Scientists discovered that a plant known for releasing a sulfuric smell somehow differentiates between a menacing human hand and some inanimate objects before emitting the pungent odor.
The tropical, flowering Mimosa pudica makes a stink like a bodily function when its roots are disturbed. It's the vegetational version of an animal's fight or flight response to danger, according the research published recently in Plant Physiology.
The plant releases a foul scent when a person comes in contact with its roots or rips the plant from the ground, but a touch from wood, glass or metal trigger no such response, according to the article. It was written by a group of researchers, including Rabi Musah, a chemist at State University of New York at Albany.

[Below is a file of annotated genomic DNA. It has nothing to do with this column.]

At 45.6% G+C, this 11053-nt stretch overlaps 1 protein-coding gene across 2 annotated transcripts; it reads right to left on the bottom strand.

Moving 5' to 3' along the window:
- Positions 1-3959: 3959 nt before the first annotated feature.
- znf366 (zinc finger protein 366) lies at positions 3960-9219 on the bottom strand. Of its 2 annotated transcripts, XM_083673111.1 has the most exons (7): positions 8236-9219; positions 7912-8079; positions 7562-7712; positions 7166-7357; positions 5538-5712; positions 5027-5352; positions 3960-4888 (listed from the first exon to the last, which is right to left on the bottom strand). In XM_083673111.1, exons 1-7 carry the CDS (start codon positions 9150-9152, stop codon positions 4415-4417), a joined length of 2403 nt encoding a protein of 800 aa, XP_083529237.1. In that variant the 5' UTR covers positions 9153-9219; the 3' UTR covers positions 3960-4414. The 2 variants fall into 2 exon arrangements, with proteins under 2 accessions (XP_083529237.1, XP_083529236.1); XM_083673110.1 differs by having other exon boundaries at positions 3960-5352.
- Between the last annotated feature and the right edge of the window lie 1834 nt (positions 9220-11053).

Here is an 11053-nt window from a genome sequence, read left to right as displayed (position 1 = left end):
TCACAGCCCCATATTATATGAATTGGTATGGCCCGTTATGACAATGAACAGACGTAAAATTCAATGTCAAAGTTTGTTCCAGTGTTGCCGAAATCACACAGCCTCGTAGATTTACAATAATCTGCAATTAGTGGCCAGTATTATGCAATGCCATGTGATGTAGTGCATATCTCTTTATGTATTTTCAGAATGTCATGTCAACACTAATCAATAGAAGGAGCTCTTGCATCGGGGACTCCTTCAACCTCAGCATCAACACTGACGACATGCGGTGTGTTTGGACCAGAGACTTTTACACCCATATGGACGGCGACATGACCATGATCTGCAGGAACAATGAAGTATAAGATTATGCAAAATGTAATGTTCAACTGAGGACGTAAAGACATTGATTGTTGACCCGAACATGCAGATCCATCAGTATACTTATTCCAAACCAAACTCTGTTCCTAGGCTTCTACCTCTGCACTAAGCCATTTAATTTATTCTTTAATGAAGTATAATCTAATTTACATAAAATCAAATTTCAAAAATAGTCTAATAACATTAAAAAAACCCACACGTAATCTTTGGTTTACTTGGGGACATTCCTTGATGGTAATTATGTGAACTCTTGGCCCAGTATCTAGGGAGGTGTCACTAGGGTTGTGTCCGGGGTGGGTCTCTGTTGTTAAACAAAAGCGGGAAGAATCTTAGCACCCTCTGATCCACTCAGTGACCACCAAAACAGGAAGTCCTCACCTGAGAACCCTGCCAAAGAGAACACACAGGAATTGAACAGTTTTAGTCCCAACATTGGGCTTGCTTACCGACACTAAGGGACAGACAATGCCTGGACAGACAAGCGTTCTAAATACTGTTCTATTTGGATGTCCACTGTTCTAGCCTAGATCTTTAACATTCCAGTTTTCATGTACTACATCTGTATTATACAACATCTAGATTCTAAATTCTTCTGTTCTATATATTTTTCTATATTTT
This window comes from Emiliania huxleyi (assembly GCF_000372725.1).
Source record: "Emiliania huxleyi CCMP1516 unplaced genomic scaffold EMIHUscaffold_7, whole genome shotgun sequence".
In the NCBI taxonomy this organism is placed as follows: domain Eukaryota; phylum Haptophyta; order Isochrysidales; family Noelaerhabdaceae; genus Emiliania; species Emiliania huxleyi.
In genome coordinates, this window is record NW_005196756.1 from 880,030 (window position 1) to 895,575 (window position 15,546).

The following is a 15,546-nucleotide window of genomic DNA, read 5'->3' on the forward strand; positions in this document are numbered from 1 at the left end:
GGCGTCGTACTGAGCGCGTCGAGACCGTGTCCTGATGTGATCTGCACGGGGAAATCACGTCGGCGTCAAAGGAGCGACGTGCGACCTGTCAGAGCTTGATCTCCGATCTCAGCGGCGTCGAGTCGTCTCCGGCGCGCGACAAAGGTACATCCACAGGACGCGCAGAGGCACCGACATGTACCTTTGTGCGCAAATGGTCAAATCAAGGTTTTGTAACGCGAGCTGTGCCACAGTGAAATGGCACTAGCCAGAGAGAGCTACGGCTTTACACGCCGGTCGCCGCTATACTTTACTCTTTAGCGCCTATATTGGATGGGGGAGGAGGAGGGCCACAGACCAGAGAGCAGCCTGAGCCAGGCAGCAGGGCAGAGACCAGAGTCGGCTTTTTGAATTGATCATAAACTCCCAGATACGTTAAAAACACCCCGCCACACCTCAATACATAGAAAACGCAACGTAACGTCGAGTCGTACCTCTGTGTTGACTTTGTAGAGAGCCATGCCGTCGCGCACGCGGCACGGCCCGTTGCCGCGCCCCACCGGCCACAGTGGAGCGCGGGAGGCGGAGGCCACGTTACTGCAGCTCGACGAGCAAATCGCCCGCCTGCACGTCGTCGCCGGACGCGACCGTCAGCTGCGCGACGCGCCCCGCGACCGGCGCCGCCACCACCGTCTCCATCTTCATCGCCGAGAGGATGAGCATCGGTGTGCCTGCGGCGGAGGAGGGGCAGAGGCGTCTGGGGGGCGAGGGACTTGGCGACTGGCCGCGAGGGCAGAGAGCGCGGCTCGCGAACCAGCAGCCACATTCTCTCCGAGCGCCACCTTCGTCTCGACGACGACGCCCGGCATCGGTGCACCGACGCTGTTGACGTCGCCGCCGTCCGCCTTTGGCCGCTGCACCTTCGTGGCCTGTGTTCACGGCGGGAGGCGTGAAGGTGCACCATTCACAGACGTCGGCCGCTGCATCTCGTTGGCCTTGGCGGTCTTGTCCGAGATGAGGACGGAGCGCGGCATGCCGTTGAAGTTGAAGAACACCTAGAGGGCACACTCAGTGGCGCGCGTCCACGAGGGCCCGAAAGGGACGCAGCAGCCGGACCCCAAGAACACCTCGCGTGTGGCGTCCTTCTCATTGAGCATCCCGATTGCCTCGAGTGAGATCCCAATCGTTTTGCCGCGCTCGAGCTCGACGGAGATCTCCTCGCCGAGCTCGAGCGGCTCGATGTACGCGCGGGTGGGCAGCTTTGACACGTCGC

"It’s pretty amazing that the roots of a plant would be able to distinguish between different forms of matter in such a way as to respond to a human finger on one hand, but not respond to objects made of glass or metal on the other hand," said Musah in a statement.
The compounds produced by the plant include sulfur dioxide, methylsulfinic acid, pyruvic acid, lactic acid and thioformaldehyde, researchers found. They conducted tests by monitoring the air around specimens in petri dishes after exposing them to different conditions.
The question, of course, is why the plant reacts the way it does to different materials. Musah has found microscopic protuberance on the roots that appears associated with the emissions, and said she hopes her future research will find an explanation for the phenomenon.
The M. pudica has other distinguishing characteristics that are more satisfying to behold. It's is also known as the sensitive plant or touch-me-not, among other names, because its leaves rapidly move when prodded.
Other plant species are infamous for their strong smells too, but unlike the sensitive plant, but they emit their aroma from above-ground sections.
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